India’s green court, the National Green Tribunal (NGT), warned the Haryana State Pollution Control Board (HSPCB) over inaction against violators because of the shortage. The NGT said “explain as to why inaction on account of alleged shortage of staff as well as strengthening of laboratories and monitoring capabilities be not treated as collusion with polluters”. The NGT sought a response in two months stating why environmental compensation “not be imposed upon them and/or criminal action be not directed, under environmental laws, against them”.
According to the plea in the court, there are 481 sanctioned posts in HSPCB, but only 178 of them are filled across the 22 districts of the state. No reason has been assigned either by the state of Haryana or HSPCB as to why vacant posts are not being filled in to have an effective control over polluters who are causing pollution and affecting not only the environment but also the health of people.
Haryana pollution board plans to set up another 22 stations to monitor air quality taking the total in the state to 51. Delhi has 38 such monitors, the highest for all NCR states. Haryana State Pollution Control Board (HSPCB) chairman P Raghavendra Rao told TOI.
Air pollution: Mumbai reports 25-30% jump in cases of skin allergies among young people
Cases of skin allergies because of air pollution have seen a marked rise in Mumbai recently, TOI reported. General physicians and dermatologists at various hospitals have noticed a rise in cases of skin allergy urticaria, caused by pollution and a sudden change in weather. “Environmental factors such as air pollution, humidity, and temperature play a significant role in triggering and aggravating symptoms,” the report said, adding that there is a 25-30% jump in outpatient footfalls, in hospitals.
An increase in airborne pollutants like PM2.5 and nitrogen dioxide are known to trigger hive outbreaks among some people, Dr Saurabh Shah, a dermatologist from Bhatia Hospital, told TOI.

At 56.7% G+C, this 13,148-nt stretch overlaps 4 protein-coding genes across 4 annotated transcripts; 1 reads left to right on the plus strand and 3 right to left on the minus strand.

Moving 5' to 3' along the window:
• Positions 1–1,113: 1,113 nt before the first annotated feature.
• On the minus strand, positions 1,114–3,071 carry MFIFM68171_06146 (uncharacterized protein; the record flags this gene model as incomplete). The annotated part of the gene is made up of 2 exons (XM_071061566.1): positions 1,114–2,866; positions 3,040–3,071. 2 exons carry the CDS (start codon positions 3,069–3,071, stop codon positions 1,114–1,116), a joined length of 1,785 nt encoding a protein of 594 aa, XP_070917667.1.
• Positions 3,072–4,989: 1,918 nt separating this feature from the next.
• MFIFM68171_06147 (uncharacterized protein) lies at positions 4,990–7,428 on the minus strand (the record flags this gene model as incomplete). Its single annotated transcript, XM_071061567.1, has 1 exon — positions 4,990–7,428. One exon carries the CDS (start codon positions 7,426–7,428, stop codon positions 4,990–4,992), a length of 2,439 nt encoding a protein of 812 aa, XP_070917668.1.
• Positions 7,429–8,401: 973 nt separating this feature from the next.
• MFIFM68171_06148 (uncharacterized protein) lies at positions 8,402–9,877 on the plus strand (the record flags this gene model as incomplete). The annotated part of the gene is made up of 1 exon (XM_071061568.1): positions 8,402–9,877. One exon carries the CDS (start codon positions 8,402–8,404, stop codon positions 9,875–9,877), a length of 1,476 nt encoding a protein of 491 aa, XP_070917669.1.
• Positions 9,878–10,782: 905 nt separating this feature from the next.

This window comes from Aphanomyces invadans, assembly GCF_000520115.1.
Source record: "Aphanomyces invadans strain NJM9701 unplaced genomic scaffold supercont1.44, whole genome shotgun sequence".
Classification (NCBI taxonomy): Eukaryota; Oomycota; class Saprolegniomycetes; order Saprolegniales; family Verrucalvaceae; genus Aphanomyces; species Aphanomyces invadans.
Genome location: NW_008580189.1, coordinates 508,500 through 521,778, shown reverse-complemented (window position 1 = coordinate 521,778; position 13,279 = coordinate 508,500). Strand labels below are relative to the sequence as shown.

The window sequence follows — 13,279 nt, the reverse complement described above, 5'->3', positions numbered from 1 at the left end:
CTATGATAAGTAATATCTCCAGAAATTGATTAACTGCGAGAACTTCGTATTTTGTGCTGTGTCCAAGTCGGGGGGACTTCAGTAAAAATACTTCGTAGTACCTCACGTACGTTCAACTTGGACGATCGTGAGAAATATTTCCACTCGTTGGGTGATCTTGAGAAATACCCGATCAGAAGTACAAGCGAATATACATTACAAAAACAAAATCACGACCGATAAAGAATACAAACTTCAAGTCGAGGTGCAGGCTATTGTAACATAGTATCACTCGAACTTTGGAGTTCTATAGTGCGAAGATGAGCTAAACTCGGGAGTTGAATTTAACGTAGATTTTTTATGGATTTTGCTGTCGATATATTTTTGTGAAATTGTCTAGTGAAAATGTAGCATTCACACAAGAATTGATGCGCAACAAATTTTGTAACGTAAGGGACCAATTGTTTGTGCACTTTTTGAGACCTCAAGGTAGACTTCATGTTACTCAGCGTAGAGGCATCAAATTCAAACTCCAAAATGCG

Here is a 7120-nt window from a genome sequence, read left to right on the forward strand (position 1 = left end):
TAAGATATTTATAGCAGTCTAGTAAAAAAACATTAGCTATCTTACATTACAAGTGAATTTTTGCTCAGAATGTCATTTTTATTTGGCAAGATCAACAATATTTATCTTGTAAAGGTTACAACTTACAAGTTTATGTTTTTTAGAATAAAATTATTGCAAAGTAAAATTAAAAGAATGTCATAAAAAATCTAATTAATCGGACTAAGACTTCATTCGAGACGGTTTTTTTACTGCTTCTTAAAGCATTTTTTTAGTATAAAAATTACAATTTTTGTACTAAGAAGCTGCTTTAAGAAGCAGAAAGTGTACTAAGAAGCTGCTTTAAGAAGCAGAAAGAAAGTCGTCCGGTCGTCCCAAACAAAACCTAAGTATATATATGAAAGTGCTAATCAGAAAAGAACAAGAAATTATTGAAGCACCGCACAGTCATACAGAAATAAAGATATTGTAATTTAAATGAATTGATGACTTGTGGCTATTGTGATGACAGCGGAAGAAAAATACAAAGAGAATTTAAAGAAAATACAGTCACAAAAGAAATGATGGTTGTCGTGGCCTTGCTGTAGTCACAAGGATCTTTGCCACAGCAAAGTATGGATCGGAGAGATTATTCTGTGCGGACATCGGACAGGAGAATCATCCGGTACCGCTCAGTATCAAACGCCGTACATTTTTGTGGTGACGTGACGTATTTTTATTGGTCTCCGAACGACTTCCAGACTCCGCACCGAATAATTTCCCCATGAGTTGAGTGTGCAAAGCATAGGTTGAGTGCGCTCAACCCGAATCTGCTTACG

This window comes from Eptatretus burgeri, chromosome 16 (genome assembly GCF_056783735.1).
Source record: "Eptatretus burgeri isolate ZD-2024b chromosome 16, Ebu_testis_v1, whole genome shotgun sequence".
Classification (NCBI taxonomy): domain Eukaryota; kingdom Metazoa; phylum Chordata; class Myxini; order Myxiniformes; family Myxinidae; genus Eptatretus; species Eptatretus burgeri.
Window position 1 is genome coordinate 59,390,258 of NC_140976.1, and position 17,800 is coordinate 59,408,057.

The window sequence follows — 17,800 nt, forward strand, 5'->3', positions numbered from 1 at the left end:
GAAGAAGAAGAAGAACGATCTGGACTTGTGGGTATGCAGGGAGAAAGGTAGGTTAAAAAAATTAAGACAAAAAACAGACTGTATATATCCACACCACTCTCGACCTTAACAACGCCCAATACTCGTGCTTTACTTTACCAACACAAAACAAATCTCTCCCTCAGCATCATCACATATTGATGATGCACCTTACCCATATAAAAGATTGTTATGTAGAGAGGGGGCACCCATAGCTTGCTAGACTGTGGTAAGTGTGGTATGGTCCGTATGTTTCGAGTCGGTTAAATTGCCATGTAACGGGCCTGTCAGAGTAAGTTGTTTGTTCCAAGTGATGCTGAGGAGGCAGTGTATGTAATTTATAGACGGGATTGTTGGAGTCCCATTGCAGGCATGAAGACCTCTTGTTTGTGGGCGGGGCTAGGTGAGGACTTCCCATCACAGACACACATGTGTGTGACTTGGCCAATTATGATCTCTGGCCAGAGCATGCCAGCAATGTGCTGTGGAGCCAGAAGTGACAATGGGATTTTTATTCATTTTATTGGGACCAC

Lokayukta orders SIT probe into chemical industry pollution
The stench and complaints of health issues caused by the release of obnoxious gases by chemical industries in the Taloja MIDC area, near Mumbai have reached Maharashtra Lokayukta. The court directed the state environment department to constitute a special investigation team (SIT) to monitor the level of pollution and submit a report within three weeks.
In a hearing held on February 17, Lokayukta Justice VM Kanade directed the Maharashtra Pollution Control Board (MPCB) to find out which chemical industries are responsible and direct them to install air pollution control devices.
Exposure to air pollution during training affects race performance, new study finds training and completing at higher levels of air pollutants leads to slower race times. Study asks coaches to consider approaches to reduce air pollution exposures while training athletes.
Chennai to clean air with integrated traffic management plan, bio-mining of dumpyards
Chennai is planning to launch an integrated traffic management system and bio mining of dumpyards to fix the problem of air pollution in the metro. Integrated traffic management system project is expected to improve air quality by reducing the idling time of vehicles through a dynamic artificial intelligence system and consequently reduce the pollution at 184 junctions across the city, reported The Hindu.
The city will integrate and monitor data from 30 pollution sensors, installed by the integrated command and control centre (ICCC), with data from pollution sensors managed by various civic agencies, universities and private agencies. On biomining of legacy waste at the dumpyards, experts pointed out that the process generated bio aerosols when bio inoculum is sprinkled on the legacy waste, stated the Hindu report adding that the bio digested waste needs to be mechanically screened for the PM2.5 in the form of aerosols. The biomining site should be barricaded and the entire process should be carried out in a closed atmosphere, the report said.
Mumbai reduced to being a ‘city of haze’, AQI touches 500 in some areas
Construction in the Mumbai suburb of Mulund recently recorded AQI levels at 500 in some areas. Editorial in Mint states the situation needs policy clamps on the building spree of private builders as well as a huge digging project by BMC.
The newspaper said authorities must deploy a dust-reduction mandate. Builders could cloak sites in cover-up material, spray surfaces with water to dampen them and use vacuum cleaners with HEPA filters, together with special polymers and other dust-control agents. The adoption of such methods would add to costs, no doubt, but these bills must be borne in accordance with the principle of ‘polluter pays’. Municipal authorities could place AQI caps on project sites, let managers pick their mix of dust-busters, and then upload data to an online dashboard for locals to access, corroborate and mount a vigil if they want.